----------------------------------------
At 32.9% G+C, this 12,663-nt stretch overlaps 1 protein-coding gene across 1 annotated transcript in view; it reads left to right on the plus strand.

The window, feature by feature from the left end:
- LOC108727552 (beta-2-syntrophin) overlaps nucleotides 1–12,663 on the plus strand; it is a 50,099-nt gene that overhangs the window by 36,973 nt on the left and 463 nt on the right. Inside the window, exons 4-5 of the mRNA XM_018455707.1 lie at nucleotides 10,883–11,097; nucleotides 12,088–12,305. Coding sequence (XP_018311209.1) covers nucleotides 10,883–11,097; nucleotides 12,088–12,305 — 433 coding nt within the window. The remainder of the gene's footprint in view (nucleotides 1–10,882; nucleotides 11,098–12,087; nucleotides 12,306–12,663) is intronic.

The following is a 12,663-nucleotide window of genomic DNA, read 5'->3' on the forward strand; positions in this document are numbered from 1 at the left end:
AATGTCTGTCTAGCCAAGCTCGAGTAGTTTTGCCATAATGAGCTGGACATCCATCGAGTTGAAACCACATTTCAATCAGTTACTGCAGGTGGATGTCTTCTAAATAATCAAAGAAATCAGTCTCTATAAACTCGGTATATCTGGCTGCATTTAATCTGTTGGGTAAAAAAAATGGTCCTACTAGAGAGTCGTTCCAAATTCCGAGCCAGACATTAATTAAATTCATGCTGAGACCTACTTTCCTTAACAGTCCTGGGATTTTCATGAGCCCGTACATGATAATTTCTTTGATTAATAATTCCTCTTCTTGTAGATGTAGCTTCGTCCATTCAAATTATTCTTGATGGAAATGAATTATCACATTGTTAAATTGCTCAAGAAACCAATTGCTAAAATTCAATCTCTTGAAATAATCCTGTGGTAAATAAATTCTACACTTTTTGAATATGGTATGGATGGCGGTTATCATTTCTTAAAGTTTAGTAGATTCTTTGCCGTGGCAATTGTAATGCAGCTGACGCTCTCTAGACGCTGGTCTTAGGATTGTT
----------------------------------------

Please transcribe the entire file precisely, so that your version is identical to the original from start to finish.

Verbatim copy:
At 32.9% G+C, this 12,663-nt stretch overlaps 1 protein-coding gene across 1 annotated transcript in view; it reads left to right on the plus strand.

The window, feature by feature from the left end:
- LOC108727552 (beta-2-syntrophin) overlaps nucleotides 1–12,663 on the plus strand; it is a 50,099-nt gene that overhangs the window by 36,973 nt on the left and 463 nt on the right. Inside the window, exons 4-5 of the mRNA XM_018455707.1 lie at nucleotides 10,883–11,097; nucleotides 12,088–12,305. Coding sequence (XP_018311209.1) covers nucleotides 10,883–11,097; nucleotides 12,088–12,305 — 433 coding nt within the window. The remainder of the gene's footprint in view (nucleotides 1–10,882; nucleotides 11,098–12,087; nucleotides 12,306–12,663) is intronic.

The following is a 12,663-nucleotide window of genomic DNA, read 5'->3' on the forward strand; positions in this document are numbered from 1 at the left end:
AATGTCTGTCTAGCCAAGCTCGAGTAGTTTTGCCATAATGAGCTGGACATCCATCGAGTTGAAACCACATTTCAATCAGTTACTGCAGGTGGATGTCTTCTAAATAATCAAAGAAATCAGTCTCTATAAACTCGGTATATCTGGCTGCATTTAATCTGTTGGGTAAAAAAAATGGTCCTACTAGAGAGTCGTTCCAAATTCCGAGCCAGACATTAATTAAATTCATGCTGAGACCTACTTTCCTTAACAGTCCTGGGATTTTCATGAGCCCGTACATGATAATTTCTTTGATTAATAATTCCTCTTCTTGTAGATGTAGCTTCGTCCATTCAAATTATTCTTGATGGAAATGAATTATCACATTGTTAAATTGCTCAAGAAACCAATTGCTAAAATTCAATCTCTTGAAATAATCCTGTGGTAAATAAATTCTACACTTTTTGAATATGGTATGGATGGCGGTTATCATTTCTTAAAGTTTAGTAGATTCTTTGCCGTGGCAATTGTAATGCAGCTGACGCTCTCTAGACGCTGGTCTTAGGATTGTT